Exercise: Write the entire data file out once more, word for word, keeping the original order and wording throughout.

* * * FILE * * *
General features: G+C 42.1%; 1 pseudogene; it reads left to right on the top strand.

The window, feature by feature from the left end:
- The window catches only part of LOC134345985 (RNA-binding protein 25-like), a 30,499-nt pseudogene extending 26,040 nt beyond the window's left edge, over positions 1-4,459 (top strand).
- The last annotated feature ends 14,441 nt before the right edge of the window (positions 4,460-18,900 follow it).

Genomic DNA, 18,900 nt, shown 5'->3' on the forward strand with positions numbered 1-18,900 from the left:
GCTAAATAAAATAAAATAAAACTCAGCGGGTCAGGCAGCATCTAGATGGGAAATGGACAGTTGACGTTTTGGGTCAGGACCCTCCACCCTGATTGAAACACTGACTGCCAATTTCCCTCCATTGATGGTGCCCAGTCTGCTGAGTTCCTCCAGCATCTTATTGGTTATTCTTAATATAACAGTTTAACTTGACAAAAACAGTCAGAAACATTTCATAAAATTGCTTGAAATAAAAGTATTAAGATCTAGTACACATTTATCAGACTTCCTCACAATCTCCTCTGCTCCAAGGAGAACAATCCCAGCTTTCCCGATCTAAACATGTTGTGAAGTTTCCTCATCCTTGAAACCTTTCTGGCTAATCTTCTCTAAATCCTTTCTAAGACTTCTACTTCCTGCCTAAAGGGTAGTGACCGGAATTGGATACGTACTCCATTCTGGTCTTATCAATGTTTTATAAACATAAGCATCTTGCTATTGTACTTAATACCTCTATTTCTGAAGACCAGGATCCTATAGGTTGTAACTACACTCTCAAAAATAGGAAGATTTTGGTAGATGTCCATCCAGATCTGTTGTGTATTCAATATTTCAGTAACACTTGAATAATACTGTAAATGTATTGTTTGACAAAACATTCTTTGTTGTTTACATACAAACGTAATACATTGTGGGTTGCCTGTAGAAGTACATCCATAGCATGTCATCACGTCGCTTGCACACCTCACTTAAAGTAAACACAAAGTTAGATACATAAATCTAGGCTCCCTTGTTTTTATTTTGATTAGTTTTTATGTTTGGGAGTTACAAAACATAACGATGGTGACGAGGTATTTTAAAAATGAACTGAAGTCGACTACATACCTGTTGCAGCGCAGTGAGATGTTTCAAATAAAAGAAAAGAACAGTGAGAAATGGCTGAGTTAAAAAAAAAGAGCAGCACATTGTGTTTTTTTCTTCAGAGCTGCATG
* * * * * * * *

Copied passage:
General features: G+C 42.1%; 1 pseudogene; it reads left to right on the top strand.

The window, feature by feature from the left end:
- The window catches only part of LOC134345985 (RNA-binding protein 25-like), a 30,499-nt pseudogene extending 26,040 nt beyond the window's left edge, over positions 1-4,459 (top strand).
- The last annotated feature ends 14,441 nt before the right edge of the window (positions 4,460-18,900 follow it).

Genomic DNA, 18,900 nt, shown 5'->3' on the forward strand with positions numbered 1-18,900 from the left:
GCTAAATAAAATAAAATAAAACTCAGCGGGTCAGGCAGCATCTAGATGGGAAATGGACAGTTGACGTTTTGGGTCAGGACCCTCCACCCTGATTGAAACACTGACTGCCAATTTCCCTCCATTGATGGTGCCCAGTCTGCTGAGTTCCTCCAGCATCTTATTGGTTATTCTTAATATAACAGTTTAACTTGACAAAAACAGTCAGAAACATTTCATAAAATTGCTTGAAATAAAAGTATTAAGATCTAGTACACATTTATCAGACTTCCTCACAATCTCCTCTGCTCCAAGGAGAACAATCCCAGCTTTCCCGATCTAAACATGTTGTGAAGTTTCCTCATCCTTGAAACCTTTCTGGCTAATCTTCTCTAAATCCTTTCTAAGACTTCTACTTCCTGCCTAAAGGGTAGTGACCGGAATTGGATACGTACTCCATTCTGGTCTTATCAATGTTTTATAAACATAAGCATCTTGCTATTGTACTTAATACCTCTATTTCTGAAGACCAGGATCCTATAGGTTGTAACTACACTCTCAAAAATAGGAAGATTTTGGTAGATGTCCATCCAGATCTGTTGTGTATTCAATATTTCAGTAACACTTGAATAATACTGTAAATGTATTGTTTGACAAAACATTCTTTGTTGTTTACATACAAACGTAATACATTGTGGGTTGCCTGTAGAAGTACATCCATAGCATGTCATCACGTCGCTTGCACACCTCACTTAAAGTAAACACAAAGTTAGATACATAAATCTAGGCTCCCTTGTTTTTATTTTGATTAGTTTTTATGTTTGGGAGTTACAAAACATAACGATGGTGACGAGGTATTTTAAAAATGAACTGAAGTCGACTACATACCTGTTGCAGCGCAGTGAGATGTTTCAAATAAAAGAAAAGAACAGTGAGAAATGGCTGAGTTAAAAAAAAAGAGCAGCACATTGTGTTTTTTTCTTCAGAGCTGCATG